America’s foreign policy should be a democratic expression of our shared right as citizens to govern all aspects of our nation’s affairs.
All too often, however, the formulation of our nation’s international policies – the very stands that define each of us on the world stage – takes place far outside the American civic arena, inside a largely opaque and highly insulated process run by a relatively small circle of foreign policy experts. Far too many of these officials closely covet their power and jealously guard against what they, rather self-servingly, call outside interference, but what we know is really just the free exercise by American citizens of our Constitutional rights.
That’s the theory. Here is an example of its practical application.
Consider an issue close to all our hearts: U.S. recognition of the Armenian Genocide, a vital issue that speaks to American moral leadership and directly impacts the future security of Armenia.
American civil society has spoken loud and clear in support of this cause, yet our government continues – against all facts and morality – to remain complicit in Turkey’s denial of this crime.
The gap between what Americans believe and what the American government – under both Democratic and Republican leaders – actually does on this matter simply couldn’t be greater.
Look at the facts:
One president after another has sought the votes of American citizens (not, in the age of Darfur, just Armenians) by promising to recognize the Armenian Genocide, yet backed away once in office.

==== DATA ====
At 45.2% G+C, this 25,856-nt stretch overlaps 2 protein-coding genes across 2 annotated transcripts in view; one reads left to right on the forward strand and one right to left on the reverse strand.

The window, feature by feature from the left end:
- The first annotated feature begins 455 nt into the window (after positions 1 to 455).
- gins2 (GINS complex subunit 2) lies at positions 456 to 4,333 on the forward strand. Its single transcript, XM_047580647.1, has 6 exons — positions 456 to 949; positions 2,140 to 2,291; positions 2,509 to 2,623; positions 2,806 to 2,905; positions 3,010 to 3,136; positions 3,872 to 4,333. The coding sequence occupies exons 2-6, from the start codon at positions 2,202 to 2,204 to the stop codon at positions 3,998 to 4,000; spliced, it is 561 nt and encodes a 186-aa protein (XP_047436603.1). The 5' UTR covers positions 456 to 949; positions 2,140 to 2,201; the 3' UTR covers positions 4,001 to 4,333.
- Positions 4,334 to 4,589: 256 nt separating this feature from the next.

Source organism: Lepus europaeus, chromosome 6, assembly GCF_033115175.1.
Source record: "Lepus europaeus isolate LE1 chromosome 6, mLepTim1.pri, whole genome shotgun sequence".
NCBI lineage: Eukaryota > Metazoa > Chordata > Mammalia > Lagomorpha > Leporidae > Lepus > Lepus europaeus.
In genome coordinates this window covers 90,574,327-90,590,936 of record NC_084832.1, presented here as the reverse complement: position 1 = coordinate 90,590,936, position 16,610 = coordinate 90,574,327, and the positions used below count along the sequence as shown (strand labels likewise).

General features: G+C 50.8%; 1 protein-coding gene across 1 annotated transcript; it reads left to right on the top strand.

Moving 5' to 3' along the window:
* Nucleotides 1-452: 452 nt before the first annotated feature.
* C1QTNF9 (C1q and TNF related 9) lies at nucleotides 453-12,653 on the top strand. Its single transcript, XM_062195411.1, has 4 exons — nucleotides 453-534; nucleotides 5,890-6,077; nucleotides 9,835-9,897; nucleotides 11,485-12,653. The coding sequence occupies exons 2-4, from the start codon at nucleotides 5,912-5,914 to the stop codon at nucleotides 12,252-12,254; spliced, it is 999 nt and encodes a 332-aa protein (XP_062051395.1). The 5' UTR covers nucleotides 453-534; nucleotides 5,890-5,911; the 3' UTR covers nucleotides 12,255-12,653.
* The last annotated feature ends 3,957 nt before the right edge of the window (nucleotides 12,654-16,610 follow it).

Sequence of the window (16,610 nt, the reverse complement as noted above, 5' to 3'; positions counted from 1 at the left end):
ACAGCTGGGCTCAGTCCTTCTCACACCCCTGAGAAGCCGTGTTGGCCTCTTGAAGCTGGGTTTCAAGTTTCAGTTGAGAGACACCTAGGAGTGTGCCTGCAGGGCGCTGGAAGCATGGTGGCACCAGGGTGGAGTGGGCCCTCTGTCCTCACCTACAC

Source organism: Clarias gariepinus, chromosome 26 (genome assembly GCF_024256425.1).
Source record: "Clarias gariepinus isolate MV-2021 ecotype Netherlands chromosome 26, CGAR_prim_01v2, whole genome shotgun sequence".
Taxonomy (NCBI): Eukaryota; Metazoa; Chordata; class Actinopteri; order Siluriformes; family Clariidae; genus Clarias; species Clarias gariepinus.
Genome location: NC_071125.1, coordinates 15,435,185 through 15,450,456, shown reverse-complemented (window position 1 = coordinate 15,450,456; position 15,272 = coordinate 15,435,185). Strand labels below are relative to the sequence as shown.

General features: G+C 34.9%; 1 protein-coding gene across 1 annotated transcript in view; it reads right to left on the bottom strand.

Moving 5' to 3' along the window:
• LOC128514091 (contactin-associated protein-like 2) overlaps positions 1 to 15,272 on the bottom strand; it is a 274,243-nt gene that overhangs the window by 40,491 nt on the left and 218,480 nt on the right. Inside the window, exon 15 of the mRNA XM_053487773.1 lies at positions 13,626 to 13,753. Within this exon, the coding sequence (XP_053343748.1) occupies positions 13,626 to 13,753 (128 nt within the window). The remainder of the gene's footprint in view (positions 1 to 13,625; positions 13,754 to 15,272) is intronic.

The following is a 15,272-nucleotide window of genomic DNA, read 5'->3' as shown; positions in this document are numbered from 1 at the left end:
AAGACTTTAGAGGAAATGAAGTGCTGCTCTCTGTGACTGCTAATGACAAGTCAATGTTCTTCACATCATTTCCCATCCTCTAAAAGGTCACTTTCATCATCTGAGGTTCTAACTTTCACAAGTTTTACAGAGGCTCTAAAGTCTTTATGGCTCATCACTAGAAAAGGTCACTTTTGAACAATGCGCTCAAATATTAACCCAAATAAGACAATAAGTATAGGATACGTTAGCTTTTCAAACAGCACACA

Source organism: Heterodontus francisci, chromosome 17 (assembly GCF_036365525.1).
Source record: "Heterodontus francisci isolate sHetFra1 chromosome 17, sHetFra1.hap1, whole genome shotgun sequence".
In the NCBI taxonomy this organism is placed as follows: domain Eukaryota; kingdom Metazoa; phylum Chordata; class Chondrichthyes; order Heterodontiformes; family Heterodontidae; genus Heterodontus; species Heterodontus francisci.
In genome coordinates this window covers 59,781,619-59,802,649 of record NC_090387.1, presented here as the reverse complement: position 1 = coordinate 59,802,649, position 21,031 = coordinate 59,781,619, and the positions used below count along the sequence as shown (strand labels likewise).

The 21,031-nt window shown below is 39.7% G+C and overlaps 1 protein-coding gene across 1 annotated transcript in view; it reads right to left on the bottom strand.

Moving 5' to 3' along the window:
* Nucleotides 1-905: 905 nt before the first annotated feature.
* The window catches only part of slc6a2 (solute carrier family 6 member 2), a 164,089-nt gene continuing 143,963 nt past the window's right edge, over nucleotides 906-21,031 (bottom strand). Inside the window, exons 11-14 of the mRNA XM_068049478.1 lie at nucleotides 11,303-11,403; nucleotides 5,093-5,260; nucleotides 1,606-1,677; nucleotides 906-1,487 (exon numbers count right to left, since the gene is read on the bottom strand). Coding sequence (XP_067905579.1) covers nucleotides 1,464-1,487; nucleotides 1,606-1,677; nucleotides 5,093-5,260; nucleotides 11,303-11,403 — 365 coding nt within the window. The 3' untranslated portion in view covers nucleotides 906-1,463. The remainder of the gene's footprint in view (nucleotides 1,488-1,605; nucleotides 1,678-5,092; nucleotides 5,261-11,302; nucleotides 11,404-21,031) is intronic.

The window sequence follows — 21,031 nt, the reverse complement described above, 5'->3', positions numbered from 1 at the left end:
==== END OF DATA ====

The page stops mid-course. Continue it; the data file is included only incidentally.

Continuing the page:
Clear bipartisan Congressional majorities support the Armenian Genocide Resolution, yet these elected officials are not given a chance to vote for this measure.
Forty-two U.S. states have recognized the Armenian Genocide, most recently President Obama’s home state of Hawaii, as have countless cities and towns, yet our Federal government remains silent.
The International Association of Genocide Scholars and every other credible academic association has called for U.S. recognition of the Armenian Genocide, and the history of this crime is taught in thousands of school districts across the United States, yet our national policy still reflects the thoroughly discredited “let the historians decide” approach to this issue.
The anti-Darfur Genocide movement, which encompasses millions of Americans, understands that fighting denial is a key to ending the cycle of genocide, and has made U.S. recognition of the Armenian Genocide a priority, yet this message has yet to make a difference in White House policy.
President Obama, at a moving April 23rd Holocaust remembrance in the U.S. Capital, condemned the denial of this horrific crime, calling on all Americans to prevent future atrocities by “fighting the silence that is evil’s greatest co-conspirator,” and yet, the very next day, he himself remained silent on the Armenian Genocide.
Just who is holding back this tide of civil society, public policy, grassroots, human rights, and academic support?